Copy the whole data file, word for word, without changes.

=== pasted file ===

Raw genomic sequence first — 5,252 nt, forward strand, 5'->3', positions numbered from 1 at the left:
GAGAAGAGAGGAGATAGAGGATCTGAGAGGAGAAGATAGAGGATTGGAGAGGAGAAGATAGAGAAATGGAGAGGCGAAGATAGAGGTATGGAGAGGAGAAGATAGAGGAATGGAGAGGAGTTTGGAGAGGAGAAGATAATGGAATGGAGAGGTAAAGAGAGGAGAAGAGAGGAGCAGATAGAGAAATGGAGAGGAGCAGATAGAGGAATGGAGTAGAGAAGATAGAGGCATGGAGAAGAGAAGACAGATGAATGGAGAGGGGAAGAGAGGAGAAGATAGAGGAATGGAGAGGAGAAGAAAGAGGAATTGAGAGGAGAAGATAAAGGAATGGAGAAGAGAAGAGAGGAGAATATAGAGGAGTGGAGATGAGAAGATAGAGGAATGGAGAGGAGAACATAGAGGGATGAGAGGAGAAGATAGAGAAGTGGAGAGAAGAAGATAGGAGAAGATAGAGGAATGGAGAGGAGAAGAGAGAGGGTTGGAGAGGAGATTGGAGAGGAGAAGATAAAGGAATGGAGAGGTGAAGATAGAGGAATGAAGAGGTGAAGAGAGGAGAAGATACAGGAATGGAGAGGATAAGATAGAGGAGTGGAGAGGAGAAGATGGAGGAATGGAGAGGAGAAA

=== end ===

Raw genomic sequence first — 5,252 nt, forward strand, 5'->3', positions numbered from 1 at the left:
GAGAAGAGAGGAGATAGAGGATCTGAGAGGAGAAGATAGAGGATTGGAGAGGAGAAGATAGAGAAATGGAGAGGCGAAGATAGAGGTATGGAGAGGAGAAGATAGAGGAATGGAGAGGAGTTTGGAGAGGAGAAGATAATGGAATGGAGAGGTAAAGAGAGGAGAAGAGAGGAGCAGATAGAGAAATGGAGAGGAGCAGATAGAGGAATGGAGTAGAGAAGATAGAGGCATGGAGAAGAGAAGACAGATGAATGGAGAGGGGAAGAGAGGAGAAGATAGAGGAATGGAGAGGAGAAGAAAGAGGAATTGAGAGGAGAAGATAAAGGAATGGAGAAGAGAAGAGAGGAGAATATAGAGGAGTGGAGATGAGAAGATAGAGGAATGGAGAGGAGAACATAGAGGGATGAGAGGAGAAGATAGAGAAGTGGAGAGAAGAAGATAGGAGAAGATAGAGGAATGGAGAGGAGAAGAGAGAGGGTTGGAGAGGAGATTGGAGAGGAGAAGATAAAGGAATGGAGAGGTGAAGATAGAGGAATGAAGAGGTGAAGAGAGGAGAAGATACAGGAATGGAGAGGATAAGATAGAGGAGTGGAGAGGAGAAGATGGAGGAATGGAGAGGAGAAA